Algae, Limnology, Hypoxia, Meteorology


Ecology and Evolutionary Biology | Plant Sciences


Sarah Hamsher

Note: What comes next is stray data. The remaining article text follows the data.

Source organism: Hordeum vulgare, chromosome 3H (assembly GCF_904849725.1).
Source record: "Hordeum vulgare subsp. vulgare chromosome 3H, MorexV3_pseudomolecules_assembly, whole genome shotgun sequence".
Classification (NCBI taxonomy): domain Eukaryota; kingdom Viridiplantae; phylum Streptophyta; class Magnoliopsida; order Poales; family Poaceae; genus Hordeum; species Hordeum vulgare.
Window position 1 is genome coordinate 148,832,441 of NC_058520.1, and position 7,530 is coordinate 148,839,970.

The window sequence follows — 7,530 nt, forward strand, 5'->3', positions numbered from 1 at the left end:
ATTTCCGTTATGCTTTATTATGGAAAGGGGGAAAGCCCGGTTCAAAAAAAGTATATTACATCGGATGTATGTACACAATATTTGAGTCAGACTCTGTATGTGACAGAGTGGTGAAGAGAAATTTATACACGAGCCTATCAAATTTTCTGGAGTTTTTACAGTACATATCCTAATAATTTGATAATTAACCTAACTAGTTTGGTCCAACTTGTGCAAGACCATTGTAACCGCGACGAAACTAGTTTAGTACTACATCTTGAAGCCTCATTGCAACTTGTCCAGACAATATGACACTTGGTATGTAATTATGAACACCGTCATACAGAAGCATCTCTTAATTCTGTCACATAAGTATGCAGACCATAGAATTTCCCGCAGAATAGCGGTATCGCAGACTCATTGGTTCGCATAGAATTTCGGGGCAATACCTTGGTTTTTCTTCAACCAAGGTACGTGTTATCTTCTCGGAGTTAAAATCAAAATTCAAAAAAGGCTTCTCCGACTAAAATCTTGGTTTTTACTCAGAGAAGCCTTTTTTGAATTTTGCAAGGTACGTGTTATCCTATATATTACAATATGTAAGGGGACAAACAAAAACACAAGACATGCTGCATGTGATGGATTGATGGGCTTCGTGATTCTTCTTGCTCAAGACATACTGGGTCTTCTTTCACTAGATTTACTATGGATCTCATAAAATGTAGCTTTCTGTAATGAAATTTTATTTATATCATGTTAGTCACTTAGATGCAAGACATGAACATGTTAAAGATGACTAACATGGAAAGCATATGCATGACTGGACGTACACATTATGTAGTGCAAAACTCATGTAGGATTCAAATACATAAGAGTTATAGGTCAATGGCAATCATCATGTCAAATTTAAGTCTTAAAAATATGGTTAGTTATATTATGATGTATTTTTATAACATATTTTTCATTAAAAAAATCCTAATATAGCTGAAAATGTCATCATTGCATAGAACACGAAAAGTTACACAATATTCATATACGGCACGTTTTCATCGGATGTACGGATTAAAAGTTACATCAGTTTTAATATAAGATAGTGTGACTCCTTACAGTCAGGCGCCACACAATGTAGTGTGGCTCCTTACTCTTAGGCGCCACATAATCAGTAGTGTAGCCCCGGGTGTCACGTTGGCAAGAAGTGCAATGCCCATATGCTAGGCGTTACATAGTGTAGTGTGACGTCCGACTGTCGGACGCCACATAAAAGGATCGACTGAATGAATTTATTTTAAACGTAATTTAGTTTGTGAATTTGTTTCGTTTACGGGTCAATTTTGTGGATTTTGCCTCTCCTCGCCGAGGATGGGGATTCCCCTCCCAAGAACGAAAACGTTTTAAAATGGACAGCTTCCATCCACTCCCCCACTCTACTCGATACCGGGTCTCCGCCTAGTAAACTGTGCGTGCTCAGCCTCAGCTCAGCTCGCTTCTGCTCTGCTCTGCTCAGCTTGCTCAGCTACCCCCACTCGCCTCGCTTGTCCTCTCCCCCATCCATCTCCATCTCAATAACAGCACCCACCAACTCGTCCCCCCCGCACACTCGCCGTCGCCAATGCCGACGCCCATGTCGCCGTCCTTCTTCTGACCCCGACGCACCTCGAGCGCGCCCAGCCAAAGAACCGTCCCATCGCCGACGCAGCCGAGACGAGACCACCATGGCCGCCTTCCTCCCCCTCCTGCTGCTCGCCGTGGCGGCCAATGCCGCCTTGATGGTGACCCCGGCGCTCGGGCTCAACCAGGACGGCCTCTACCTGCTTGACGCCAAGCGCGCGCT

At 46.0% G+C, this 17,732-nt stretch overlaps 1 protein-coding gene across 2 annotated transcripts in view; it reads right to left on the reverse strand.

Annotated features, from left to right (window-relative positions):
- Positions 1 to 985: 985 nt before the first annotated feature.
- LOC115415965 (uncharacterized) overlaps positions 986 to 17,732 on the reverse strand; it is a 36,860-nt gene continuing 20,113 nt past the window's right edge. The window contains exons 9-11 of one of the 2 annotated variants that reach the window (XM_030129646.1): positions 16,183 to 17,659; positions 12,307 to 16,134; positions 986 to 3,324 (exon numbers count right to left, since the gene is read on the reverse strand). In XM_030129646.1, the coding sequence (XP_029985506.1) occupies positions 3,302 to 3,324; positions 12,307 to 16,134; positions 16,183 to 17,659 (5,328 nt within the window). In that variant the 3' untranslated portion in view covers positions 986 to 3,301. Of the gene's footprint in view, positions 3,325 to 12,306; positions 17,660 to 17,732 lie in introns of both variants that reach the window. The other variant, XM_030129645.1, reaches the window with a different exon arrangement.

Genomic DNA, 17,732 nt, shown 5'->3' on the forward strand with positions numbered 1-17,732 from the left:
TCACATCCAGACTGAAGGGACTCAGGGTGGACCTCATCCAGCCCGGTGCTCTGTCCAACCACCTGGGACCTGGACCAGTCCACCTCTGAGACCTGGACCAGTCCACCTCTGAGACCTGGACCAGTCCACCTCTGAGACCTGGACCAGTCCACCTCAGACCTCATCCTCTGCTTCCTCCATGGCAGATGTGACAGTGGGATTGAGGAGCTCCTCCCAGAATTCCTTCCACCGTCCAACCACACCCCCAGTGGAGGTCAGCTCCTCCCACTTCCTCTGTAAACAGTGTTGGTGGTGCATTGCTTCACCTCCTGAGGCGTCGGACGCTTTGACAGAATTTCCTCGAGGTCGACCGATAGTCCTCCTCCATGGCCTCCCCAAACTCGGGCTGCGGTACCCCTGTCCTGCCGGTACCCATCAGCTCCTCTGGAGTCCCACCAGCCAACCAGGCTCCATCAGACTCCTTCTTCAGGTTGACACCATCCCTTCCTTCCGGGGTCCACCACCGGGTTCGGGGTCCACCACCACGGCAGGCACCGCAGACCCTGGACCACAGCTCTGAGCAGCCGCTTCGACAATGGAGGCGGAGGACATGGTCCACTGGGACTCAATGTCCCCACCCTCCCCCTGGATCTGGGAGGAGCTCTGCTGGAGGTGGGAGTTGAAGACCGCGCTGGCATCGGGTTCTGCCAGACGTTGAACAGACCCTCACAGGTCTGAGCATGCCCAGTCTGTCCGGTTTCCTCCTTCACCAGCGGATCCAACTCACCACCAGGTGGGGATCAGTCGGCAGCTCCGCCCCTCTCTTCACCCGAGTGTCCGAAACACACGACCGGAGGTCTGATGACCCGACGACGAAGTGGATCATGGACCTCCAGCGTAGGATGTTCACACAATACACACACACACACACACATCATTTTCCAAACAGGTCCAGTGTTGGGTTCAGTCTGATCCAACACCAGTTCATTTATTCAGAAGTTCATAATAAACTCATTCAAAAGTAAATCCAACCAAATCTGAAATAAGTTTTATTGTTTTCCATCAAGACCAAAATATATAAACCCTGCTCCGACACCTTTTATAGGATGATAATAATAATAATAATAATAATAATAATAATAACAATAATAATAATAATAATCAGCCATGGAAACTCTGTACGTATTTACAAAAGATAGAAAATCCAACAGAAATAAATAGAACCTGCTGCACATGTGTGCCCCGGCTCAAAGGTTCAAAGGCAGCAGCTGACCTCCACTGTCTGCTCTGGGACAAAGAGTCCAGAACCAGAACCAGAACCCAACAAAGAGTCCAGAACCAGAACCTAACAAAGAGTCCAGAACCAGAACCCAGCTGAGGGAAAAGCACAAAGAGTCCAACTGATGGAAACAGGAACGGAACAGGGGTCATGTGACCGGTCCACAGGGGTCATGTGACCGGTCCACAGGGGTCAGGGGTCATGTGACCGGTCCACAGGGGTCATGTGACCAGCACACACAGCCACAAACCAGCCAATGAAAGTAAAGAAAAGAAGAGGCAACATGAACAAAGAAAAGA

Hypoxia has been a central focus of research regarding water quality impairments throughout the world in the past century. The fresh and coastal marine waters affected by hypoxia are of great importance due to the ecosystem services and species habitat they provide, and because of the regional economic activity spurned by these waters in return. As such, a great deal of research effort has been devoted to elucidating the causes and ecological effects of hypoxia with the hopes of remediating the issue. The bulk of this effort has been directed at the role of anthropogenic allochthonous nutrient loading and algal bloom size in the development of recurring hypoxia, as these issues have been exacerbated in the past century. Less examined is the extent to which various climatological and meteorological variables influence hypoxia across temporal scales with even less examination directed towards the potential role of algal bloom community composition on hypoxia. This review summarizes the degree to which meteorological factors (air temperature, wind, precipitation, and ice cover) and community composition of algal blooms influence the development and extent of hypoxia in the hypolimnion of stratified water bodies. Special focus is given to dimictic freshwater lakes, though other marine and estuarine water bodies are discussed as well. Although not of primary importance, meteorological conditions explain much of the short-term temporal variance in hypolimnetic hypoxia and act as a vessel for nutrient transport. While receiving more attention in recent years, the explicit role of algal community composition on the development of hypoxia remains largely unexplored.